Whether you work in yards, feet, or metres, your immediate world has never been smaller. I’m not referring to the size of your current isolating abode, but the invisible 1-metre-minimum bubble that we’re told we must live in for the foreseeable future.
Physical separation of this magnitude goes against everything our societies and economies have been built upon – we are not mentally conditioned for this. So how can we best prepare ourselves to thrive in our self-isolated metre spaces?
Covid-19 has been compared with war. The media is awash with sensational war-type metaphors; and for the majority of us, we are lucky to not have had first-hand experience with war. But the parallels of war and Covid-19 are not as sensationalised as you might think. And whilst most of us are not on the front line, the mental preparation of war is an interesting one, and we can draw some good lessons from it.
We have been talking to Jason Fox (aka Foxy) and Ollie Ollerton, ex-Special Forces, and the Directing Staff of the popular Channel 4 TV show, ‘SAS: Who Dares Wins’ to gain some insight. Whilst the worlds of the Special Forces and Covid-19 are very different, any period of uncertainty starts with how you mentally process it, and by not allowing your fears to swell out of proportion.
In response to a question about how best to psychologically deal with ‘unknowns’, Foxy says, "You can’t worry about what has not happened, you don’t know what the future landscape will look like, but you need the emotional awareness to deal with your natural anxieties, respect them, acknowledge them and process them".
Foxy makes a great point that we can all relate to. Our temptation is to catastrophise, to try and process all the bad things that could happen, all at once, and results in debilitation rather than action. This is not to say that we should ignore potentially negative scenarios – anyone (and any business) that fails to consider the impact of this virus and embrace the need to adapt and change, will simply be caught short.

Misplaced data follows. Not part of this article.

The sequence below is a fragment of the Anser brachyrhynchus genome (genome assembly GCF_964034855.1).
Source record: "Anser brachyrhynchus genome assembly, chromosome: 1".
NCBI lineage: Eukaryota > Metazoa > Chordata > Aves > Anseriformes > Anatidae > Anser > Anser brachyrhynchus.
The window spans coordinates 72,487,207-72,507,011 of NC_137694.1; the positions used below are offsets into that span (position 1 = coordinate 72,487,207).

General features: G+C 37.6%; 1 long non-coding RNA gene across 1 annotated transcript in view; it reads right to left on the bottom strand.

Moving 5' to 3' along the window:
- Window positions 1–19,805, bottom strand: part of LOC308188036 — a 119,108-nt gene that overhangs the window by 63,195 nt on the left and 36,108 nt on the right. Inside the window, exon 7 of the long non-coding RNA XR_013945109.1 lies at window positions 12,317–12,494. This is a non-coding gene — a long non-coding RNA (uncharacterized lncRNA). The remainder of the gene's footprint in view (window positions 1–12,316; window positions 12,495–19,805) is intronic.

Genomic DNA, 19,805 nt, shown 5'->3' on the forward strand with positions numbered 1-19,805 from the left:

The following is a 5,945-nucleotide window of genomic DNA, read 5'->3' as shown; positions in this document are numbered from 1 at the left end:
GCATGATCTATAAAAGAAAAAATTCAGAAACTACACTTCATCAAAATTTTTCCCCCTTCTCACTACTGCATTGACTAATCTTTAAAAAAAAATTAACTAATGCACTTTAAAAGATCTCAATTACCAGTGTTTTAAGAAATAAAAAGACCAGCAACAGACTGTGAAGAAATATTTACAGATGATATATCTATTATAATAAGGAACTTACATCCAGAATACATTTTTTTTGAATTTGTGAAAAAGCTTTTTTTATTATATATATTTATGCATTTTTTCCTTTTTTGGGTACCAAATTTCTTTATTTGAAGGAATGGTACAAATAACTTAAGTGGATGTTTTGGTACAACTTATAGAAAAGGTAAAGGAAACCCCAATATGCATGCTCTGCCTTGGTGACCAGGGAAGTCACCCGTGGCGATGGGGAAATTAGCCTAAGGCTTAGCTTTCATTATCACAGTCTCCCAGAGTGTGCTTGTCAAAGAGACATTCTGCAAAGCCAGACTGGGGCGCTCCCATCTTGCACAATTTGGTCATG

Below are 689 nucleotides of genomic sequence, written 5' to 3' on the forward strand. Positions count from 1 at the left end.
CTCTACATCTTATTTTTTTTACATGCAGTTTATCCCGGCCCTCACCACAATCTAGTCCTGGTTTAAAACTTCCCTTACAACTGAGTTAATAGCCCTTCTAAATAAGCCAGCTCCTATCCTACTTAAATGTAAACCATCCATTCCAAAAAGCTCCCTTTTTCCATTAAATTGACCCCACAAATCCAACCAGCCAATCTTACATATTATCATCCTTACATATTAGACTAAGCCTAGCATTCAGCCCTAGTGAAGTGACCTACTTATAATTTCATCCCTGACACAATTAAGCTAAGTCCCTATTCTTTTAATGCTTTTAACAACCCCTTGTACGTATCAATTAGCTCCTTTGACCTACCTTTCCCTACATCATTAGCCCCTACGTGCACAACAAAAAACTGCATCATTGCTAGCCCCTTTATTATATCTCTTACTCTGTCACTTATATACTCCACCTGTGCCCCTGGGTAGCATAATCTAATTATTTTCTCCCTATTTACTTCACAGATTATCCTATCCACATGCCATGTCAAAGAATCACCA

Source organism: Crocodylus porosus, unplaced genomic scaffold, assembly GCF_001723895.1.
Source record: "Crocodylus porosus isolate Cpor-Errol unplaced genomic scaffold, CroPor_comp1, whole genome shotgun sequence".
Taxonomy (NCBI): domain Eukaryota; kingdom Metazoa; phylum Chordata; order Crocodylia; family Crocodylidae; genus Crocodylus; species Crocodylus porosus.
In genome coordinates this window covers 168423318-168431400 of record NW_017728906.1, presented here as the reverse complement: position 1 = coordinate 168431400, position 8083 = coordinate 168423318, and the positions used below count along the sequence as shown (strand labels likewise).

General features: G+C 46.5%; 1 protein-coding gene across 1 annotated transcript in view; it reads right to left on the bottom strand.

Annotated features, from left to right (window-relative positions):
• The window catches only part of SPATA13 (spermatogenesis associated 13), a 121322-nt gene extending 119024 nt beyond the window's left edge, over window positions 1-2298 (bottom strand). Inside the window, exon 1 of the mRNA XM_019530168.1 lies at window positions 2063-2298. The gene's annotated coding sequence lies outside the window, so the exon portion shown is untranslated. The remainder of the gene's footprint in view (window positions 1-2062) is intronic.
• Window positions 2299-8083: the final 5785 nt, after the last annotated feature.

However, adversity inspires possibilities, and at Taxi Studio, we have always adopted a BeMore.FearLess.™ philosophy. We believe in turning fear into pathways to opportunity. Fear comes in five stages, if you can break them down to identify real concerns, and contextualise them, the anxiety surrounding it can be used as a positive accelerant.
In the Special Forces, Foxy and Ollie were trained to mentally live in a 1-metre headspace. "It’s a big mission to save a person’s life," says Ollie. "But if you break down the entire mission into 1-metre chunks, it becomes a lot more manageable. If everyone on your team is operating in their 1-metre square, and is doing what they do best, then collectively you have each other’s back. In supporting others, you are supporting yourself."
In many ways, total lockdown might have been easier for us to compute, there was little room for ambiguity, it was restrictive, it was lonely, and it was frustrating, yet the rules were simple – stay home. As our worlds are starting to open up, dealing with a 1-metre society is new territory for us all, we have experience to draw from, but if we break down how we deal with this into smaller chunks, then the gargantuan task of getting back to the new normal feels a lot less daunting.